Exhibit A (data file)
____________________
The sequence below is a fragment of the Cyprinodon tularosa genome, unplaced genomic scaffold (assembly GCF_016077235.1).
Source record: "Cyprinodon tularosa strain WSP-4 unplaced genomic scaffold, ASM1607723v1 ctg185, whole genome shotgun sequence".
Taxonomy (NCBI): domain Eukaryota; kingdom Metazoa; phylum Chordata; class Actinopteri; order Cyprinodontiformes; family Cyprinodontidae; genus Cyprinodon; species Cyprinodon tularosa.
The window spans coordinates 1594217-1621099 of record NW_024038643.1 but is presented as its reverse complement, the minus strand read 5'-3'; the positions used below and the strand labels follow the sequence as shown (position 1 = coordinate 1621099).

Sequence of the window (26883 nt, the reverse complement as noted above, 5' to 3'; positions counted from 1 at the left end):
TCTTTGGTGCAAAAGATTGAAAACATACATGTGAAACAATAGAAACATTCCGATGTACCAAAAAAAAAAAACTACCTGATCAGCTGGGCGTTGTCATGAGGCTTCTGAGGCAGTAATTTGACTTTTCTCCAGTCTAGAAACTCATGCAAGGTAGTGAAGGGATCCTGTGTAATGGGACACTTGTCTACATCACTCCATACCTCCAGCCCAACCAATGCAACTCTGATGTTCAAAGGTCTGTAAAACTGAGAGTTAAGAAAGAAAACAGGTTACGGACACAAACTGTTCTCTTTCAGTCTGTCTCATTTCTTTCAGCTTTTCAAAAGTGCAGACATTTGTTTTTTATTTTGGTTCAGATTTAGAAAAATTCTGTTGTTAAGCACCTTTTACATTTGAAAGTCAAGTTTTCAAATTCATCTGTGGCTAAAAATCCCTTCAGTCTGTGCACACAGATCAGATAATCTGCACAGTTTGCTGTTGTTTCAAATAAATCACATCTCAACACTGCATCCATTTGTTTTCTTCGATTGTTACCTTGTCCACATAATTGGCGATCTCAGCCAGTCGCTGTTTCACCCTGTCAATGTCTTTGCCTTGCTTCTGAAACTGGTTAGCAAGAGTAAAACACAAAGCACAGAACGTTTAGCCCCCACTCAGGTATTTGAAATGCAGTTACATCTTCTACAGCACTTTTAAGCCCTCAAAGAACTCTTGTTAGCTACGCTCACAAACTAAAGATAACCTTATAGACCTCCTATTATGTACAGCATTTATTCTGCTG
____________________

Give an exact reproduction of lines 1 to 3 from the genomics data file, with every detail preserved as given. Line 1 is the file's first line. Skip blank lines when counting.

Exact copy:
The sequence below is a fragment of the Cyprinodon tularosa genome, unplaced genomic scaffold (assembly GCF_016077235.1).
Source record: "Cyprinodon tularosa strain WSP-4 unplaced genomic scaffold, ASM1607723v1 ctg185, whole genome shotgun sequence".
Taxonomy (NCBI): domain Eukaryota; kingdom Metazoa; phylum Chordata; class Actinopteri; order Cyprinodontiformes; family Cyprinodontidae; genus Cyprinodon; species Cyprinodon tularosa.